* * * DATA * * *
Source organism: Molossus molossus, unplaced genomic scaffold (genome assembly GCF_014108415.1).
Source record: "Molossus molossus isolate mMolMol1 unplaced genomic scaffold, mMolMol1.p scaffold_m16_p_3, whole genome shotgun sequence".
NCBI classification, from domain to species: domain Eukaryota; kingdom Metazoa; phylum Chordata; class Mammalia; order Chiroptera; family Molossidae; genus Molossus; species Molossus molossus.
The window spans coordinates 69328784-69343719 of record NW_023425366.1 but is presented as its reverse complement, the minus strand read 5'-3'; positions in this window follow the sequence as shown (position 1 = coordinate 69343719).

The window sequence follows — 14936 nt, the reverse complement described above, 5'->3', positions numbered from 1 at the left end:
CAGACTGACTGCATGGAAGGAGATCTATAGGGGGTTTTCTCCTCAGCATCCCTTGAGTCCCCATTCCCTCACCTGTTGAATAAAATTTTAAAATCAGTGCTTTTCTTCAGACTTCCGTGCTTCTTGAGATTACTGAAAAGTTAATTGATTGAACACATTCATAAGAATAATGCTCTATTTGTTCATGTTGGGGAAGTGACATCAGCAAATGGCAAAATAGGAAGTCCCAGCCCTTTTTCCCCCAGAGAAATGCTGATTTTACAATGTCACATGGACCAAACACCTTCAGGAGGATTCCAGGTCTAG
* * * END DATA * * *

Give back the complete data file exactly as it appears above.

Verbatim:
Source organism: Molossus molossus, unplaced genomic scaffold (genome assembly GCF_014108415.1).
Source record: "Molossus molossus isolate mMolMol1 unplaced genomic scaffold, mMolMol1.p scaffold_m16_p_3, whole genome shotgun sequence".
NCBI classification, from domain to species: domain Eukaryota; kingdom Metazoa; phylum Chordata; class Mammalia; order Chiroptera; family Molossidae; genus Molossus; species Molossus molossus.
The window spans coordinates 69328784-69343719 of record NW_023425366.1 but is presented as its reverse complement, the minus strand read 5'-3'; positions in this window follow the sequence as shown (position 1 = coordinate 69343719).

The window sequence follows — 14936 nt, the reverse complement described above, 5'->3', positions numbered from 1 at the left end:
CAGACTGACTGCATGGAAGGAGATCTATAGGGGGTTTTCTCCTCAGCATCCCTTGAGTCCCCATTCCCTCACCTGTTGAATAAAATTTTAAAATCAGTGCTTTTCTTCAGACTTCCGTGCTTCTTGAGATTACTGAAAAGTTAATTGATTGAACACATTCATAAGAATAATGCTCTATTTGTTCATGTTGGGGAAGTGACATCAGCAAATGGCAAAATAGGAAGTCCCAGCCCTTTTTCCCCCAGAGAAATGCTGATTTTACAATGTCACATGGACCAAACACCTTCAGGAGGATTCCAGGTCTAG